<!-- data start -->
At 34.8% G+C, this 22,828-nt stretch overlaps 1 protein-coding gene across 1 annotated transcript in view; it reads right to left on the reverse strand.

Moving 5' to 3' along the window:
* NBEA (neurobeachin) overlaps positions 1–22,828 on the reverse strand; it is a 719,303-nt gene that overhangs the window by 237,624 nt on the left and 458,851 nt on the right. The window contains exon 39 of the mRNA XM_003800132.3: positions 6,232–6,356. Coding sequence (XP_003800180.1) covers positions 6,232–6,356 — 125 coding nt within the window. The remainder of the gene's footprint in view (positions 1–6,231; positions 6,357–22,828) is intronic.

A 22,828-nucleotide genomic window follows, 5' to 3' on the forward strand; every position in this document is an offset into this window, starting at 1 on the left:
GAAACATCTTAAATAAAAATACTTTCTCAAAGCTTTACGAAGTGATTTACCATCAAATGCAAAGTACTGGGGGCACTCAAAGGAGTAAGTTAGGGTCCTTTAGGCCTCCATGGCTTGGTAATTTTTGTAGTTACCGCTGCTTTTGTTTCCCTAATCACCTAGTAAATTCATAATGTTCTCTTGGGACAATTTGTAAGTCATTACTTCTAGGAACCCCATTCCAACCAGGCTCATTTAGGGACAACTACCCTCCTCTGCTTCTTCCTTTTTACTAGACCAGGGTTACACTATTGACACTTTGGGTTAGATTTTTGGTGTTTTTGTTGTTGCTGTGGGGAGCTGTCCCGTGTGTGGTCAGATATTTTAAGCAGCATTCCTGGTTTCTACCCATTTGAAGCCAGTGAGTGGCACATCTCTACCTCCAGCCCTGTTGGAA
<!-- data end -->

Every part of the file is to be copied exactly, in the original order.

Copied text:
At 34.8% G+C, this 22,828-nt stretch overlaps 1 protein-coding gene across 1 annotated transcript in view; it reads right to left on the reverse strand.

Moving 5' to 3' along the window:
* NBEA (neurobeachin) overlaps positions 1–22,828 on the reverse strand; it is a 719,303-nt gene that overhangs the window by 237,624 nt on the left and 458,851 nt on the right. The window contains exon 39 of the mRNA XM_003800132.3: positions 6,232–6,356. Coding sequence (XP_003800180.1) covers positions 6,232–6,356 — 125 coding nt within the window. The remainder of the gene's footprint in view (positions 1–6,231; positions 6,357–22,828) is intronic.

A 22,828-nucleotide genomic window follows, 5' to 3' on the forward strand; every position in this document is an offset into this window, starting at 1 on the left:
GAAACATCTTAAATAAAAATACTTTCTCAAAGCTTTACGAAGTGATTTACCATCAAATGCAAAGTACTGGGGGCACTCAAAGGAGTAAGTTAGGGTCCTTTAGGCCTCCATGGCTTGGTAATTTTTGTAGTTACCGCTGCTTTTGTTTCCCTAATCACCTAGTAAATTCATAATGTTCTCTTGGGACAATTTGTAAGTCATTACTTCTAGGAACCCCATTCCAACCAGGCTCATTTAGGGACAACTACCCTCCTCTGCTTCTTCCTTTTTACTAGACCAGGGTTACACTATTGACACTTTGGGTTAGATTTTTGGTGTTTTTGTTGTTGCTGTGGGGAGCTGTCCCGTGTGTGGTCAGATATTTTAAGCAGCATTCCTGGTTTCTACCCATTTGAAGCCAGTGAGTGGCACATCTCTACCTCCAGCCCTGTTGGAA